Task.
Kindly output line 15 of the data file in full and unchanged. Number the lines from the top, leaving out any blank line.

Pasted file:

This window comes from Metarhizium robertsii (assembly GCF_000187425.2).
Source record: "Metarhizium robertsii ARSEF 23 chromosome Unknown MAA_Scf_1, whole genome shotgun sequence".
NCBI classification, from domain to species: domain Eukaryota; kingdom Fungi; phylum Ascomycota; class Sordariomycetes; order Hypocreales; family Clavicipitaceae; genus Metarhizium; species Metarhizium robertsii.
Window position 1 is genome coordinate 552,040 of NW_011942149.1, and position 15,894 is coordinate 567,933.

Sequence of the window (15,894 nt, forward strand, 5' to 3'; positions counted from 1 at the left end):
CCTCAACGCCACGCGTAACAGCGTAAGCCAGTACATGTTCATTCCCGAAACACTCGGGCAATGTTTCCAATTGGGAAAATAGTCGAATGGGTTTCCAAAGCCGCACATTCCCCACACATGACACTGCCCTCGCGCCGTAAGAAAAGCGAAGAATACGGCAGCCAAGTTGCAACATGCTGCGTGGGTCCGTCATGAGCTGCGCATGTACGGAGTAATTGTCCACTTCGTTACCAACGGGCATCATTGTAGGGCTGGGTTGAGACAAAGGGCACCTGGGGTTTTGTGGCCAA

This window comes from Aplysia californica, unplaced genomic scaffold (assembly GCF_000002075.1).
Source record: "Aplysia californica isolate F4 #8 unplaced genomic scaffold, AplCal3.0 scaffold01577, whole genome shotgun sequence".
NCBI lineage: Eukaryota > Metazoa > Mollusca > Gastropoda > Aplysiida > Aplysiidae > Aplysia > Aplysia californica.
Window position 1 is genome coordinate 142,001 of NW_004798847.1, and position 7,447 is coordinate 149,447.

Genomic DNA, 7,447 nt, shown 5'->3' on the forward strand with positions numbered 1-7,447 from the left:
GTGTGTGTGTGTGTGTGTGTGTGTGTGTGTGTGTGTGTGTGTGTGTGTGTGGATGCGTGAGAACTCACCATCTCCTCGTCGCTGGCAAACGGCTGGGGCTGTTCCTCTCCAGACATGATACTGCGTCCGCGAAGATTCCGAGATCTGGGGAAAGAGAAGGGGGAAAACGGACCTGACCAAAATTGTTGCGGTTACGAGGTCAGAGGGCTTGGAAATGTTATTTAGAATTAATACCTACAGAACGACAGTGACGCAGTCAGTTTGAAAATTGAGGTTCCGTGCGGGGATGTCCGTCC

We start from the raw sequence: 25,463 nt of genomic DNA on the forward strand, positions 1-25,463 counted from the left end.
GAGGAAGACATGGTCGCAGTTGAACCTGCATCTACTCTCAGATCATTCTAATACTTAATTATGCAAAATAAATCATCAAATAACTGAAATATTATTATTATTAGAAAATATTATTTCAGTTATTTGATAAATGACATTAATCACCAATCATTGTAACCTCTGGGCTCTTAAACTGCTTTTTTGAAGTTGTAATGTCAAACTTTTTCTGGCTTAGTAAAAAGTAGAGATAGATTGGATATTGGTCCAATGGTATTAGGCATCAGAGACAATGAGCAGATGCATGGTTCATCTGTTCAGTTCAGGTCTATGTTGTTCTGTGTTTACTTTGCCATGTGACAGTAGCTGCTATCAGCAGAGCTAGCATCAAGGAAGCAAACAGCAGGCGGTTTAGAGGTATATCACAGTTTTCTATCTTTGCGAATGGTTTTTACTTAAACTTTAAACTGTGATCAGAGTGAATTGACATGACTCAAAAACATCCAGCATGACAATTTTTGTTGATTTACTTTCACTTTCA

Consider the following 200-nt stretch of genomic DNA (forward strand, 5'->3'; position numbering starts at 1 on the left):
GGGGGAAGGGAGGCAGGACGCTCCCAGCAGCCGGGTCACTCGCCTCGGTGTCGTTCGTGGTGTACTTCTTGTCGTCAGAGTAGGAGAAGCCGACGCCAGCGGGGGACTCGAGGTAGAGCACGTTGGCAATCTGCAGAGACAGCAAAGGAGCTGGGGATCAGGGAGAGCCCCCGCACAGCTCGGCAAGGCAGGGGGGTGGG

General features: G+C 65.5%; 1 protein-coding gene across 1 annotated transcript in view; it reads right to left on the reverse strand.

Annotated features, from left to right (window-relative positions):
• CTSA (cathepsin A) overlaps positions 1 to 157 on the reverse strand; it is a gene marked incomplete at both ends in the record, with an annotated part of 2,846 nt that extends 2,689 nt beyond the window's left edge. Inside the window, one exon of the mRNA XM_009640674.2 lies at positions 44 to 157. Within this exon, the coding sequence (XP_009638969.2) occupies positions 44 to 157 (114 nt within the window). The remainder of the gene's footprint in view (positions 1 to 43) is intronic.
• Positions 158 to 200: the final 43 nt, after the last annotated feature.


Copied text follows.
Consider the following 200-nt stretch of genomic DNA (forward strand, 5'->3'; position numbering starts at 1 on the left):